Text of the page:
The initial phase of the California Creationist Lawsuit is over, and quality education is the decisive winner. Kevin Vicklund has Judge Otero’s decision, as well as a very nice analysis of the ruling up over at his blog. If you’ve been following the case closely, you can probably jump right over there for the details. If you haven’t been tracking the events closely, or want a quick review of the case, keep reading. I’m going to go over the history first, then I’ll talk a bit about what Friday’s decision means, and what is likely to happen with the case in the future.
The lawsuit (ACSI v. Stearns) was filed in federal court in August of 2005 by the Association of Christian Schools International, Calvary Chapel Christian School, and parents acting on behalf of their children, who were students at Calvary Chapel. They were challenging the University of California’s decision to refuse to accept several of their courses as fulfilling UC’s admissions requirements. The rejected courses covered the academic spectrum, with English, history, and science classes all failing to meet UC’s scrutiny. The common element in the rejected courses was that they did not actually teach the material that UC requires from incoming students. Instead, the rejected courses taught a radically wrong “Christian perspective”.
For most of us, the rejection of the courses was nothing more than the natural consequence of the Christian schools’ decision to reject reality and teach fantasy. From their perspective, it represented an unconstitutional attack on their freedom of religion. The court, obviously, did not agree. To see why, we really need look no farther than the introduction to the biology textbook used in one of the rejected courses:
The people who prepared this book have tried consistently to put the Word of God first and science second…If…at any point God’s Word is not put first, the authors apologize.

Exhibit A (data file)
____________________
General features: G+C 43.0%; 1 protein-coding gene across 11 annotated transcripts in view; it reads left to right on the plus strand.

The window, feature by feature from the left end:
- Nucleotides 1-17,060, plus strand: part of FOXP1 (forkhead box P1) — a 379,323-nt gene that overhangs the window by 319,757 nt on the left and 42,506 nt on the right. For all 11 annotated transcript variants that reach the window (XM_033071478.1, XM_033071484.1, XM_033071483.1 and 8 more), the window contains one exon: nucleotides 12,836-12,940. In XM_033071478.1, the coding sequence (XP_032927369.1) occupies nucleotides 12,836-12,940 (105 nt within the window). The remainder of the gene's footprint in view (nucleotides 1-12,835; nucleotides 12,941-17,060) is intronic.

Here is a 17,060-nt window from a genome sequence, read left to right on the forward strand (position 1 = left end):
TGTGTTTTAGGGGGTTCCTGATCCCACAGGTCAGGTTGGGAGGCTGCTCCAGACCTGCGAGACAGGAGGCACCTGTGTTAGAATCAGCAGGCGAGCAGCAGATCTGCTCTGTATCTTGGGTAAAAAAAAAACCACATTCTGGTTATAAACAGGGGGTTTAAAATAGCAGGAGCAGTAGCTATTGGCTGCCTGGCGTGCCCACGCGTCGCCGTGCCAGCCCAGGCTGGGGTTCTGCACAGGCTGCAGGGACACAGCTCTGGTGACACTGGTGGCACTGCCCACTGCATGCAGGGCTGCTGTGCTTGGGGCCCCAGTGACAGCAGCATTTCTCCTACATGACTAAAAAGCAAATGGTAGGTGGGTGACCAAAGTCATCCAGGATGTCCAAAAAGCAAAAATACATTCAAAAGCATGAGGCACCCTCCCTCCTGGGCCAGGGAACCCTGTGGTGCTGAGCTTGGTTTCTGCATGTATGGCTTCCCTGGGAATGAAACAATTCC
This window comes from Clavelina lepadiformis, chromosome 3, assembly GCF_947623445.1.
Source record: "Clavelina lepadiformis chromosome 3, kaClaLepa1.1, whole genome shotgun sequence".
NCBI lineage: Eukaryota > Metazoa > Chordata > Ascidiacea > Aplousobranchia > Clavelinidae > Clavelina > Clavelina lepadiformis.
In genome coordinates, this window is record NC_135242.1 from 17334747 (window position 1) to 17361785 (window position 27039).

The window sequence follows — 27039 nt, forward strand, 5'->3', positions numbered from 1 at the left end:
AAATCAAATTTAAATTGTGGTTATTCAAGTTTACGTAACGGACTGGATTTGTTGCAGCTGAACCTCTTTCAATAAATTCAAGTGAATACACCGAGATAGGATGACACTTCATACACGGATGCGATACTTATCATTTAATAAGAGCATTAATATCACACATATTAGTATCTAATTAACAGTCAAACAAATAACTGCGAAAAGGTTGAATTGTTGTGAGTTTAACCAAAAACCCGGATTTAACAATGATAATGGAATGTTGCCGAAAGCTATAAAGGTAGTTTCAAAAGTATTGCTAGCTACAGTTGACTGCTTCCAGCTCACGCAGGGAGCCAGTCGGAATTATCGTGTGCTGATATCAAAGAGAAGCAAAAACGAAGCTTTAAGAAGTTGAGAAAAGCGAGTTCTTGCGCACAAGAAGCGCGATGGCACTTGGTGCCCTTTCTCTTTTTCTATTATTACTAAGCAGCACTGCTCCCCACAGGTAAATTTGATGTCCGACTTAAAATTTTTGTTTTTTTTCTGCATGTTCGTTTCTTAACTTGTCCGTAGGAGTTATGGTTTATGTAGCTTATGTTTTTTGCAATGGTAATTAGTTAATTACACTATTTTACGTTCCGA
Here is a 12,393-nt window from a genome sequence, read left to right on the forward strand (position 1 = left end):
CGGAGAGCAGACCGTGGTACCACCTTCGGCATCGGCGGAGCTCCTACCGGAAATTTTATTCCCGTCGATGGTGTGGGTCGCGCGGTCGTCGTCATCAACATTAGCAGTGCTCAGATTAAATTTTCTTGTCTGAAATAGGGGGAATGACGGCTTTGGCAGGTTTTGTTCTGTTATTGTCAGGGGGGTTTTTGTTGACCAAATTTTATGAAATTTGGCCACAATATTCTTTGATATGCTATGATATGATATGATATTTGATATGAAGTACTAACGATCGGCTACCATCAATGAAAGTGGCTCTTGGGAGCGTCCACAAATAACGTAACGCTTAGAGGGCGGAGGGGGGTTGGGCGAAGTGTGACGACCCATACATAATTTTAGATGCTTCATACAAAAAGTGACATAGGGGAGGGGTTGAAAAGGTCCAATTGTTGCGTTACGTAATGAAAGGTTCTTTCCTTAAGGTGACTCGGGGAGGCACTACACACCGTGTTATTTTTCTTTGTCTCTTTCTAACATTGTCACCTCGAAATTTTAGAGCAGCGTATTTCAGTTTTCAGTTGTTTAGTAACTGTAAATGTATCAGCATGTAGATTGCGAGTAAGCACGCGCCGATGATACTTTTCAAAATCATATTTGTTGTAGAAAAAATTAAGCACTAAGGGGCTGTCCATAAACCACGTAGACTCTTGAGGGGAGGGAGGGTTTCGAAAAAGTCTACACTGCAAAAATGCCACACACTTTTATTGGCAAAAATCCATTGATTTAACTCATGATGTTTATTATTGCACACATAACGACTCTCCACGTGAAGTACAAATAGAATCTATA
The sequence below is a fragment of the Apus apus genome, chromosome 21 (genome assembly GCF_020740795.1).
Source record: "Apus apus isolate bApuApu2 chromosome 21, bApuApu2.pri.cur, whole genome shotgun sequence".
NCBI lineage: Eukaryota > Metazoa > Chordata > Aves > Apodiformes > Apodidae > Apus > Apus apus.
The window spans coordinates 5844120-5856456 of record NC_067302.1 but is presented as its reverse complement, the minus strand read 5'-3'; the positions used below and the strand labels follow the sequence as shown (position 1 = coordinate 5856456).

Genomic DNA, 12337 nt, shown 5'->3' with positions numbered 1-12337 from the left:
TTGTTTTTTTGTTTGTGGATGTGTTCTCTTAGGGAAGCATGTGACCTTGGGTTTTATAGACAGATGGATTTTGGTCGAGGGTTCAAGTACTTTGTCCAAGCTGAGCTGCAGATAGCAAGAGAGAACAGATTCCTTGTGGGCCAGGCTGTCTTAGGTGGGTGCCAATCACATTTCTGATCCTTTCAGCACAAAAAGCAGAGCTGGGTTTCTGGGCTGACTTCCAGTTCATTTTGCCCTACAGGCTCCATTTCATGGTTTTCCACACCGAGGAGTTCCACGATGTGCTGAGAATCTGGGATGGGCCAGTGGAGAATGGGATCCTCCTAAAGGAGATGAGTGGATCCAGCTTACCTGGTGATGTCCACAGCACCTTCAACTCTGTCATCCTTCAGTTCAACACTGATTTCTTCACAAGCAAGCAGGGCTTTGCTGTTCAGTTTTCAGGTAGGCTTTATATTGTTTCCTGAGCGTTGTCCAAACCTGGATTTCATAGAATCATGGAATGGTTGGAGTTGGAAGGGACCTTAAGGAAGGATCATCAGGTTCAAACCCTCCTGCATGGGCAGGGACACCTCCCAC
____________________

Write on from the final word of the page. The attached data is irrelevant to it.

That should be enough right there to explain why UC didn’t think that the plaintiffs were teaching a reasonable approximation of a college prep biology class. If it’s not enough, I wrote several posts examining the “textbook” used in some of the rejected biology classes last year. It’s very clear that the schools involved are teaching the worst kind of creationist garbage, and trying to pass it off as biology.
The lawsuit took quite a while to make its way through the courts, but in April a decision was finally issued granting partial summary judgement to the University of California. In that decision, the judge rejected the plaintiff’s claim that academic standards constitute “viewpoint discrimination”, and ruled that the University of California’s policy of examining courses was constitutional.
That did not end the case, because it was still possible that UC was unconstitutionally applying that policy to the courses in question. UC filed a second motion for summary judgement on those claims. That’s the motion that Judge Otero granted on Friday.
If you haven’t already, I’d encourage you to go read Kevin’s analysis of the decision. He went into far more detail than the short version I’m about to give you.
Basically, though, it comes down to this:
The court ruled that the Association for Christian Schools International did not have legal standing to include cases from schools not actively participating in the suit in their claim. He then ruled that even if they did have standing, they had not actually made proper claims for those courses. He also ruled that they could not rely on the expert testimony that they had submitted for those claims, because they submitted the testimony nearly a year after the deadline for such testimony had passed. That disposed of all but four courses.
The judge then went on to examine those four courses. The bar that the plaintiffs had to reach to make their case was high, because courts are normally reluctant to substitute their judgement for that of a responsible agency. The Christian schools needed to demonstrate either that the University of California staff that made the decisions acted unreasonably, or that they acted as they did because they had an animus toward Christians. They failed to make either point.
As Kevin points out, the decision is being appealed, and will probably drag on for some time. Unless ACSI gets tired of the case and the expense and gives up, I expect that this case will stay alive for quite some time. At the moment, though, the Christian schools’ prospects for overturning rational educational standards look relatively slim.